Ecotoxicological simulation modeling: effects of agricultural chemical exposure on wintering burrowing owls
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The western burrowing owl, Athene cunicularia hypugaea, is a Federal Species of Concern, whose numbers and range have been drastically reduced from historic levels in Texas. Burrowing owls roost and forage in agricultural areas, and it has been hypothesized that exposure to insecticides may be a factor in the decline of their population. Burrowing owls wintering in southern Texas use agricultural culverts in cotton fields as roost sites, which may increase their risk of exposure to agricultural chemicals, either through ingestion of contaminated prey or through dermal exposure to agricultural runoff. Simulation modeling was used to characterize the risks to individual burrowing owls wintering in agricultural landscapes in southern Texas due to effects of exposure to insecticides or other agricultural chemicals. The simulation model was created using Stella® VII software (High Performance Systems, Inc., New Hampshire, USA). The model is broken into four submodels simulating (1) foraging behavior of burrowing owls, (2) chemical applications to crops, (3) chemical transfer and fate in the crop soil and prey items, and (4) chemical exposure in the burrowing owl. This model was used to evaluate (1) which components of the model most affect the endpoints, (2) the relationship between increased concentrations of agricultural chemicals in culverts and subsequent lethal and sublethal effects from dermal exposure to agricultural runoff, and (3) which agricultural chemicals have the greatest potential to cause adverse effects in burrowing owls. Model results suggested (1) the half-lives of agricultural chemicals in birds caused the most variation in the results, and data gaps exist for several important model components (2), exposure to increased concentrations of agricultural chemicals in culverts is unlikely to result in lethal effects, but is likely to lead to sublethal effects in burrowing owls, and (3) the chemicals with the greatest potential to negatively affect burrowing owls wintering in southern Texas are the OP insecticides chlorpyrifos, dicrotophos, and disulfoton, the oxadiazine insecticide indoxacarb, the herbicide trifluralin, and the defoliants tribufos and paraquat. The results of this model demonstrate the usefulness of simulation modeling to guide future research related to the conservation of burrowing owls.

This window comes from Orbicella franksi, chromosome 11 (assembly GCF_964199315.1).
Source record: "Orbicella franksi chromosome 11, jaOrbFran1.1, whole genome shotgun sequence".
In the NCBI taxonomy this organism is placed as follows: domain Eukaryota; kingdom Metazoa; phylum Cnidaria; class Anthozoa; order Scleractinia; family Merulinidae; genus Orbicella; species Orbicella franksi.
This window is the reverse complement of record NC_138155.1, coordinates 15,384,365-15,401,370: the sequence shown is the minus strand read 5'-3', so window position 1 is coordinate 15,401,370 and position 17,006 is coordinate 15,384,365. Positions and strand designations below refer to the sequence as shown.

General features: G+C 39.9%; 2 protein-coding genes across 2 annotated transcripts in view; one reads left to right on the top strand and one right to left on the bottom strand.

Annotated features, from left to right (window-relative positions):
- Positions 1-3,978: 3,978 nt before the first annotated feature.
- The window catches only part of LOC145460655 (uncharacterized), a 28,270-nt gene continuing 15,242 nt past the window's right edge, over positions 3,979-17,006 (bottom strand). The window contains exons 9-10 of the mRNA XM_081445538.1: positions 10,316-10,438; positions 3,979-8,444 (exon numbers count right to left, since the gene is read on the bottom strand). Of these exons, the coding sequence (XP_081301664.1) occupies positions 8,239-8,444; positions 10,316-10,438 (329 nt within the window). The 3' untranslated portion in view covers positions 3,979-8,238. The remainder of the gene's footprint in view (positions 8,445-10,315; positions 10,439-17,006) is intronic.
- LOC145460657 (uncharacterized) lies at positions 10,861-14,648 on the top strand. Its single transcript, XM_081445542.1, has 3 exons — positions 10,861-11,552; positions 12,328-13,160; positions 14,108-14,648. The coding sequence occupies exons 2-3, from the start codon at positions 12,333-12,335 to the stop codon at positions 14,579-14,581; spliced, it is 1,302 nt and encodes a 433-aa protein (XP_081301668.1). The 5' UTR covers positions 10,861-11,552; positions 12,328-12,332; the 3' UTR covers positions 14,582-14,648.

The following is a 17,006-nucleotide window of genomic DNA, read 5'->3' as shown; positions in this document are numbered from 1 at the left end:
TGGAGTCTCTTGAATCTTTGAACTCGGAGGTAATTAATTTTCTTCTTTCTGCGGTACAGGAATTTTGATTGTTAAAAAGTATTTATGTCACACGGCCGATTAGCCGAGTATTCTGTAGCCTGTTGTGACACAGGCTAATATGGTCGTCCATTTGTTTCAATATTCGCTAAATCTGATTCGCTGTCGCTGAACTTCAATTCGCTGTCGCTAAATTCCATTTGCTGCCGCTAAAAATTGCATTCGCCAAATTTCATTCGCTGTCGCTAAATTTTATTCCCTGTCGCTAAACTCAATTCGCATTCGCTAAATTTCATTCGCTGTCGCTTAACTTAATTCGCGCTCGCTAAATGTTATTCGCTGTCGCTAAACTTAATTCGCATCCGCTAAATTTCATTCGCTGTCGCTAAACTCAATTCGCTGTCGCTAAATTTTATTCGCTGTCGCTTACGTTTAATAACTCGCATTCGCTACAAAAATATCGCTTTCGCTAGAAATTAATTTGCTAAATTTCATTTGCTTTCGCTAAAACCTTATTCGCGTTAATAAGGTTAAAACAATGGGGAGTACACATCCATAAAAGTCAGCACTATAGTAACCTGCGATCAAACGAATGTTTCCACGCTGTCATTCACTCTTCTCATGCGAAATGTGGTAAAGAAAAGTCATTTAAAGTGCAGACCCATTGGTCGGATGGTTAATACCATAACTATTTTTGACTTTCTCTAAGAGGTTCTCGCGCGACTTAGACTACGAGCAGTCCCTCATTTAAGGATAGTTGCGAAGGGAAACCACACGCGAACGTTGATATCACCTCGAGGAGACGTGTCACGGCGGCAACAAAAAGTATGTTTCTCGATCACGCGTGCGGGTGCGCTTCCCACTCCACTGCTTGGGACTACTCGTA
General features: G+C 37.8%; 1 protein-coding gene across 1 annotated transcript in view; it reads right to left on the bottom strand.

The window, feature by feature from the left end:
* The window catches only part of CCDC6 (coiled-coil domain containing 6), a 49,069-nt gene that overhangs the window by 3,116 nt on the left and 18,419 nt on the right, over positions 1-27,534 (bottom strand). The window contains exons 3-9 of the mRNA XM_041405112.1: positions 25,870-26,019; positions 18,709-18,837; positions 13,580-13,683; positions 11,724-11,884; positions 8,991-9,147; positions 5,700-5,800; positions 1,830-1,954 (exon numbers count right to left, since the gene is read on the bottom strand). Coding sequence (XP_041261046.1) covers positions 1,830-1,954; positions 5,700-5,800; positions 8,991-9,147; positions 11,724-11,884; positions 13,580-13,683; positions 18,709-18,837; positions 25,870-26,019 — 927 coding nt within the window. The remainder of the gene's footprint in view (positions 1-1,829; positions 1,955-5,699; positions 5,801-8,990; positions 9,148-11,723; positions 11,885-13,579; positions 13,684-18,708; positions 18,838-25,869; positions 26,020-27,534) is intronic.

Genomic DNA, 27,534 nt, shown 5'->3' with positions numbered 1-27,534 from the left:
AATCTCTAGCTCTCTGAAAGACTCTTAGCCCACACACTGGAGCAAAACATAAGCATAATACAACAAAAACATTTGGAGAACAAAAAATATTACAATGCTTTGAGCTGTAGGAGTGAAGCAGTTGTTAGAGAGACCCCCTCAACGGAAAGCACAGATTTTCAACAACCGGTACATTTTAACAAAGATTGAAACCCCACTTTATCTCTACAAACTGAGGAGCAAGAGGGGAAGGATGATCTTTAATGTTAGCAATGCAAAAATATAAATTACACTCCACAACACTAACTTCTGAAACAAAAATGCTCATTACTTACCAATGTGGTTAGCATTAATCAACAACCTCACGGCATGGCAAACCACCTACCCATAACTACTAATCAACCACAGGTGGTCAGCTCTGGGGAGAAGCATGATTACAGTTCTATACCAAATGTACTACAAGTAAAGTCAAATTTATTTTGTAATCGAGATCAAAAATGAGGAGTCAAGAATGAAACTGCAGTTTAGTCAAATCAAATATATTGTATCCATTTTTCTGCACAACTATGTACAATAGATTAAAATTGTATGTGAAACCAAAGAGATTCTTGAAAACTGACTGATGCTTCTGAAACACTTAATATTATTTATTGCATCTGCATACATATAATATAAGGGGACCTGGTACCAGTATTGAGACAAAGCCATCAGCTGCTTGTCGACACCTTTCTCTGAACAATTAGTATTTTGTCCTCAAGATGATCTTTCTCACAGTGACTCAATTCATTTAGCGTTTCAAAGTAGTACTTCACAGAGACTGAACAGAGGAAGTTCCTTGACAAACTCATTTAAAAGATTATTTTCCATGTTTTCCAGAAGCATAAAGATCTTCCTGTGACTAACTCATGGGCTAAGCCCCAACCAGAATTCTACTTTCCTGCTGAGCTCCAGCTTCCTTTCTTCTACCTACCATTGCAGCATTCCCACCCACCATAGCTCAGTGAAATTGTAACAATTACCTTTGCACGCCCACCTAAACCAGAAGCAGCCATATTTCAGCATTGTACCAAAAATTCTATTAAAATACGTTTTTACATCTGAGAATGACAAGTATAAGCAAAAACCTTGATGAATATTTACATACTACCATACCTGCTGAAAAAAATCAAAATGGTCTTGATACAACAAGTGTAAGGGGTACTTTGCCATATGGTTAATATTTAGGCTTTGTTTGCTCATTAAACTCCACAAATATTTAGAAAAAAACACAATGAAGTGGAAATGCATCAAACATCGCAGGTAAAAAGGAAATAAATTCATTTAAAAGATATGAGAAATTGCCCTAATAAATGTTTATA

Engelman, Catherine Allegra (2008). Ecotoxicological simulation modeling: effects of agricultural chemical exposure on wintering burrowing owls. Master's thesis, Texas A&M University. Texas A&M University. Available electronically from